MUSIC MADE ME
In my life, music and books have always been intertwined. I grew up in a home where there were bookshelves full of sci-fi and fantasy and there was always music on the stereo. I have spent as many hours of my life as possible reading whilst listening to music. Every daydream and seed of story since I was a child has come as if summoned by a song I was listening to. It’s no surprise, then, that I find my own writing is tied up with music.
The initial image of Peace Fire, my forthcoming book, came when reading Fool’s Run by Patricia McKillip. I honestly couldn’t tell you what the image I got has to do with that book, but the fact that there’s a band in that book made it seem important and, by commutative properties, made the image it put in my head seem important.
The first mental sketches, where there were action and characters instead of just the image of the main character’s home, were something like music videos. A song would come on that fit the mood of the emerging story, and my brain would flash the whole thing at me in an abbreviated way that fit the timing of the song.
Before I even sat down to write out my plot overview years ago, I made a playlist to write it to, filled with songs that fit the mood I thought I’d be writing for. Once that was done, I put the playlist on a loop and poured out a 20,000 word sketch, my fingers pounding out words to the same beat as the songs. I can read that sketch and still bob my head to the music.
Soon after, when I looked at the landscape of my life and realized I only had enough in me to pursue one creative endeavor, I chose music. And, when I was writing a song where the mood and emotions called up images that were from Peace Fire, I wrote the lyrics that I thought would be the closest that story ever came to being told. Even the alternate versions we made and have discussed for the song (Tied to My Chair, for any fans of the band who’re reading) were influenced by the story. No surprise the book trailer for Peace Fire uses one of those versions and is quite like a music video.
Following the path of music actually prepared me to write prose, not just lyrics and poetry. It was learning how to truly work on art, playing just a piece of a song over and over for hours to get it right or analyzing a song figure out why it was or wasn’t working, that made me able to sit down and do the work or analyze what I’d written. It was learning how to work with other people, something that I dreaded in group projects but could manage in a band, that allowed me to write stories where more than just one person saved the day. It was learning how to keep my audience in mind while creating something true to me that helped me understand what a writing teacher had meant when she told me that, once I decided who my audience were, I would be a great writer. It was learning how to let bandmates or producers suggest changes to my lyrics without getting hurt that let me take feedback from readers and editors.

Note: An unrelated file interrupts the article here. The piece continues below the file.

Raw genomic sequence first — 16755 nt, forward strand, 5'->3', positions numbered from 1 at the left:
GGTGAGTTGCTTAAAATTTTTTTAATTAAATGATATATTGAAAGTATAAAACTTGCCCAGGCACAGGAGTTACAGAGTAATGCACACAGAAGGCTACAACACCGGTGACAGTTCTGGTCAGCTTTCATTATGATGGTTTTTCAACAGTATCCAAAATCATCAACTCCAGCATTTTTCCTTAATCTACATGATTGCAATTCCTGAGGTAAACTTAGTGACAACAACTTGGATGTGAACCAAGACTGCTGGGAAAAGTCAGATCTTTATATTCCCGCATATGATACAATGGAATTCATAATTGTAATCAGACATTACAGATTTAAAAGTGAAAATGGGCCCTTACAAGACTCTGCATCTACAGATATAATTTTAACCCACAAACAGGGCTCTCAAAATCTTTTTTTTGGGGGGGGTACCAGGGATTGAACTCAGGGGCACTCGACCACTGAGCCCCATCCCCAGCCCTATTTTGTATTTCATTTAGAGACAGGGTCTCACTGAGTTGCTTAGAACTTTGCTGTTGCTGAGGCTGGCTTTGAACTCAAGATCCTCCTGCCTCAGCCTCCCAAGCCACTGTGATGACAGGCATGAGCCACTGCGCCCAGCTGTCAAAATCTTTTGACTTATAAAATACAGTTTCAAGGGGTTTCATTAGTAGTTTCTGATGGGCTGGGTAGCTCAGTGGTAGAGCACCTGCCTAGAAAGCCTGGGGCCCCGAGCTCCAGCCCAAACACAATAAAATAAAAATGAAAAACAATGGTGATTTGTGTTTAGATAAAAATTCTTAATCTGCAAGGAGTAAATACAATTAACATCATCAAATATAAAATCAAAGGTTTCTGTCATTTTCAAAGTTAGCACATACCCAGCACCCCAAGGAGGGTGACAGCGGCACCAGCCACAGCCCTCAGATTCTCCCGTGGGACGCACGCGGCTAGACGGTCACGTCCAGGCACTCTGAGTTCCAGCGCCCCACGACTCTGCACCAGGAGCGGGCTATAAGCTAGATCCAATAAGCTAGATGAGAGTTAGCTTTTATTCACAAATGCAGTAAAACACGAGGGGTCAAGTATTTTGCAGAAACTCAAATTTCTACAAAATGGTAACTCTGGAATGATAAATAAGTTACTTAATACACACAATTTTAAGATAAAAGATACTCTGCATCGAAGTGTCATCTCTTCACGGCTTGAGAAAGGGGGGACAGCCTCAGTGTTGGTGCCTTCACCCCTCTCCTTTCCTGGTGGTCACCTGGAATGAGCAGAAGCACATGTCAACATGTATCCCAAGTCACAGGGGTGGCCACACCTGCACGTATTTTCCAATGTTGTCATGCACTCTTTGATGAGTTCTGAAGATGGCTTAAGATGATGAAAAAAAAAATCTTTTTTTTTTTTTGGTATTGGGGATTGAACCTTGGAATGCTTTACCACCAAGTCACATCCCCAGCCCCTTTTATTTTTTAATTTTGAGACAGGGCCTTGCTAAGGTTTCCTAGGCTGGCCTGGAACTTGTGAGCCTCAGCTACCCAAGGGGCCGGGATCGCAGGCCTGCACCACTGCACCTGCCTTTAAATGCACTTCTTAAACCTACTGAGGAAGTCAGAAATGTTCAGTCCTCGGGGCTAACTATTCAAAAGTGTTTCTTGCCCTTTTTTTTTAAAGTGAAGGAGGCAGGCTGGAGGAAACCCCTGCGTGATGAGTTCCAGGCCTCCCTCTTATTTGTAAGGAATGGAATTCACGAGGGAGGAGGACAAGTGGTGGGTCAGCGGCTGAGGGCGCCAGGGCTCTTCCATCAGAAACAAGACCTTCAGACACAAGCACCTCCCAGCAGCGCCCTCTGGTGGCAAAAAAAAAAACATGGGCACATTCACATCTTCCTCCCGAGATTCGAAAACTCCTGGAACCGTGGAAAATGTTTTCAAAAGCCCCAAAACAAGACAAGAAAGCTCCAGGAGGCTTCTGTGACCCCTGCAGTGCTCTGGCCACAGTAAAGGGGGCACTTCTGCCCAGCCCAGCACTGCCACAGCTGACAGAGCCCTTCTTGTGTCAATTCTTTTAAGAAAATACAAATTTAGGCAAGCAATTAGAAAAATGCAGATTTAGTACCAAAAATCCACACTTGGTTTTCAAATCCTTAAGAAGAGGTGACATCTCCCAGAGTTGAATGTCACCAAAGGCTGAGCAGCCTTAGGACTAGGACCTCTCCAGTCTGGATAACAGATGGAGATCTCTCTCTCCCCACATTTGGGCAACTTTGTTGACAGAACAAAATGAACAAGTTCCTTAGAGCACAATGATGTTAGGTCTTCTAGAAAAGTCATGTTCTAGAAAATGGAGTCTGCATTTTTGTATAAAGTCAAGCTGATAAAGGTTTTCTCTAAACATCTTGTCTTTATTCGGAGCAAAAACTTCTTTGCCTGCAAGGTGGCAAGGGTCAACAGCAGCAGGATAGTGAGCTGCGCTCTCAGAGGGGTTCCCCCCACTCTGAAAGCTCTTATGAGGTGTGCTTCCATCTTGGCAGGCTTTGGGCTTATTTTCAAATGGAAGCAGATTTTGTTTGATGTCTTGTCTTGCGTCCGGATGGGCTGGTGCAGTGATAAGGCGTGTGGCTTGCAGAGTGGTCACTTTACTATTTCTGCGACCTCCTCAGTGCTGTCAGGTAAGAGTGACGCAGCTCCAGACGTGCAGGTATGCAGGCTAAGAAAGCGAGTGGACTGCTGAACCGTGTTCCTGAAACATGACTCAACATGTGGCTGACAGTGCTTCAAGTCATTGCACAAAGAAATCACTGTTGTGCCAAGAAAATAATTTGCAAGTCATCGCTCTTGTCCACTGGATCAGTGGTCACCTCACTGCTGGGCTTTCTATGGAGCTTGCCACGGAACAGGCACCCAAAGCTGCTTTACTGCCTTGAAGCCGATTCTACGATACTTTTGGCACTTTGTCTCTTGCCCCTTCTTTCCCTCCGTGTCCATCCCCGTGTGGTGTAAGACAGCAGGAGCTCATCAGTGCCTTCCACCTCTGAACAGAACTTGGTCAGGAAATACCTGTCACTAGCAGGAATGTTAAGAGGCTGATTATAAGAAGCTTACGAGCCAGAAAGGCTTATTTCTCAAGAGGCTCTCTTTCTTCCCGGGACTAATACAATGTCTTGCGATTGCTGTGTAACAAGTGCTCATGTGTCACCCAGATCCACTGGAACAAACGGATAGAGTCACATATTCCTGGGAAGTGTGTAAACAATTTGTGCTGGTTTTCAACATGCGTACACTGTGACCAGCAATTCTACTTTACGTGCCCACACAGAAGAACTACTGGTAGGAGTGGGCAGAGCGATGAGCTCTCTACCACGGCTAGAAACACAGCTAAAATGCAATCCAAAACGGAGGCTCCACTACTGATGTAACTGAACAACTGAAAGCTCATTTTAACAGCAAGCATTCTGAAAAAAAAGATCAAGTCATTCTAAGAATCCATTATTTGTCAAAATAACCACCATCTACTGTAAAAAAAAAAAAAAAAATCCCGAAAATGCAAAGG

It was finally seeing something I’d created out in the world that reminded me art didn’t have to be fine art to do good for someone other than me and that made me resolve to not leave my stories untold.
I sat down and made a new playlist quickly, and I started writing. And then I made another playlist, because making music had also taught me it’s no good when every song sounds the same or has the same mood, and it’s no good when every scene in a book feels the same. I needed scenes that went with industrial beats, but I also needed scenes that had quieter or more emotional soundtracks.
Music had also taught me that a world of non-stop winning (happy songs all the time!) feels false and isn’t satisfying. I gritted my teeth and prepared to let bad things happen to my beloved characters.
I lined up playlists, grateful that an MP3 player meant I didn’t have to interrupt my writing regularlys to change CDs or records. I pushed play and I wrote. I let songs carry me through pauses, remind me of the state of the world in the 2050 where my characters lived, and help me feel the way the drum would drive them to action when things didn’t go as expected. I even, finishing up a writing day at 4am, let the songs pull a scene out of me that I had meant to gloss over.
Thinking about the music they would enjoy helped me get to know my characters better. I wish I had been able to make the albums they would listen to in their near future. I’m glad that some of them like “oldies” from the 1970s through the 2010s. To apologize for the hard and sometimes horrible things they would go through, I filled their world with music, and that let me feel enough better that I could follow through when the plot called for bad times.
As a nice side benefit, the music also made me stop sometimes for spontaneous dance parties (there are some songs my hips can’t resist) so that I didn’t just sit in a chair for 12 or more hours every day.
In the end, fiction and music are just two different ways to tell the stories that slip and slide the inside of my skull. If the future is, as my book predicts, a little greyer, it’s the fiction and music that will keep me having good days.
But then somebody blows up the office where Katja is pretending to be a well-behaved wage slave and jolts them into the concrete and clouds of corporeal Seattle. Of brains infiltrated by a clandestine threat.
Can a handful of digital warriors win a war that stretches into the world on the flesh and blood side of their computer screens?
"A smart, fun, fierce tale of geek revolution and high-stakes adventure."
-Ernest Cline, Bestselling Author of Ready Player One